Dyspraxia is a neurological developmental disability which is present from birth. It is a motor planning disorder not a muscular deficit. The person knows what they want their body to do but they cannot get their body to do it. There are three different types of dyspraxia – oral, verbal, and motor. A person can have one or all three types and the disorder varies in severity. It is believed to be an immaturity of parts of the motor cortex (in the brain) that stops messages from being properly transmitted to the body. Dyspraxia does not affect intelligence in any way but it can impact on behaviour and social skills.
Oral dyspraxia is a difficulty with planning and executing non-speech sounds, such as blowing, sucking, or individual tongue/lip movements. This can indirectly affect speech and/or swallowing skills. Someone with oral dyspraxia may dribble profusely, have trouble licking ice-cream and may have a preference for either soft or hard textured foods.
Verbal dyspraxia is a speech disorder that affects the programming, sequencing, and initiating of the movements required to make speech sounds. People that suffer from verbal dyspraxia may have highly unintelligible speech, simplify words, have inconsistent speech patterns, move the sounds in a word, have delayed expressive language, adopt a complex gesture system in order to help their communication skills, and have difficulty in sequencing words.
Motor dyspraxia is a difficulty in planning, sequencing, and then executing the correct movement in order to perform age appropriate skills in a smooth and coordinated manner at will or on command. People with motor dyspraxia may have trouble learning a new skill, performing coordinated movements, handwriting, consistent performance, timing and rhythm, learning rules, responding quickly, problem solving, using appropriate cues, analyzing what is needed for task performance, and preparing for the next stage in task performance.
The cause of dyspraxia is not known but it is not caused by brain damage. Dyspraxia can run in families so it may be inherited in part. It can be associated with other developmental problems such as developmental delays, learning problems, Down’s syndrome or reading difficulties, but many people with dyspraxia have no trouble with thinking or understanding. Research suggests that the difficulties have a similar cause to those of stuttering.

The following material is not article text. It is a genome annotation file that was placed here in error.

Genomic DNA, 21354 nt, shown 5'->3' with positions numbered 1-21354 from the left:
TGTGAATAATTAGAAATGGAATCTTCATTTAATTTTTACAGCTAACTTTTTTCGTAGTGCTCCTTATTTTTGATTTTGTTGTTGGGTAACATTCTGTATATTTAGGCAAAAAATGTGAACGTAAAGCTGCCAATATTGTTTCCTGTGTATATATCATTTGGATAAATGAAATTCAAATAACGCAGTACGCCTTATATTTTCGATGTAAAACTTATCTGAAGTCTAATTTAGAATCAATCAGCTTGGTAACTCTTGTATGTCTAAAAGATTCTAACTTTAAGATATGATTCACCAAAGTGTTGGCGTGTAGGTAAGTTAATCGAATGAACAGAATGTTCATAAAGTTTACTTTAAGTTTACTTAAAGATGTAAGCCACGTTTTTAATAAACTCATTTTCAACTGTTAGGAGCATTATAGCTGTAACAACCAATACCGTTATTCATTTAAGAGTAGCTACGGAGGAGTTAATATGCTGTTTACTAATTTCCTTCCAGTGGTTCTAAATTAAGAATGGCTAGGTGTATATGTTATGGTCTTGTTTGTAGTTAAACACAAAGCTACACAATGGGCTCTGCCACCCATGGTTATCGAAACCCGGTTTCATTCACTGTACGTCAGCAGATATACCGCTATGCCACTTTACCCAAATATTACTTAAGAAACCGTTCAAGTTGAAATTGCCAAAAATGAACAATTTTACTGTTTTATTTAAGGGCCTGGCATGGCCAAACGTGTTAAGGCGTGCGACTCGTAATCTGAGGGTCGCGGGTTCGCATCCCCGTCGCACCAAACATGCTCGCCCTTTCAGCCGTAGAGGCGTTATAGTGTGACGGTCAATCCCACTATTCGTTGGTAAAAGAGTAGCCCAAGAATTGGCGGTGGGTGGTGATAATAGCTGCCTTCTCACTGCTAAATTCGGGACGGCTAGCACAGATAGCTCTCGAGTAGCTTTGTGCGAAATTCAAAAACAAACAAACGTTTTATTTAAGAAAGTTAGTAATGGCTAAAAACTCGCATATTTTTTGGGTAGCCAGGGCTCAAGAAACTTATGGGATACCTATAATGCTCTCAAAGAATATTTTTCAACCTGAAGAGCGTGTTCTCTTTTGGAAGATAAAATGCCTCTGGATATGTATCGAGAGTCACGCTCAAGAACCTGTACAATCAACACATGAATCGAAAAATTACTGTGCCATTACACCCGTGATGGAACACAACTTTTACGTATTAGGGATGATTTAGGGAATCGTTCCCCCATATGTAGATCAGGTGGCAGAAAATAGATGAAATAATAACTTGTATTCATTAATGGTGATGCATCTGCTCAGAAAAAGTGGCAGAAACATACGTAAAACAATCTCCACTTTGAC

Speech pathology is one of the therapies for dyspraxia. Speech pathologists may choose to follow a motor skill training approach which gets people to practice making sounds quickly and accurately, making it easier to put these in normal speech. People with dyspraxia may also need practice with listening, in order to ensure that they are not leaving sounds out when speaking.
Occupational therapy is another therapy for dyspraxia. It helps people to improve physical skills and fine motor tasks. Physical therapists can also be of help. Early intervention is important.
Neuro Developmental Therapy (NDT) addresses the shortcomings of the vestibular system by encouraging the development of mature reflexes while the Tomatis Method of sound therapy uses specially modified music designed to stimulate the cochlear and vestibular systems and strengthen neural connections from the auditory system to the brain. The theory for using NDT along with the Tomatis Method draws on the assumption that all types of dyspraxia stem from the same source. Instead of treating each area of impaired functioning as unrelated, the Tomatis Methods aims to strengthen the structure of the inner ear while the NDT exercises revisit motor development as it ideally should have been experienced.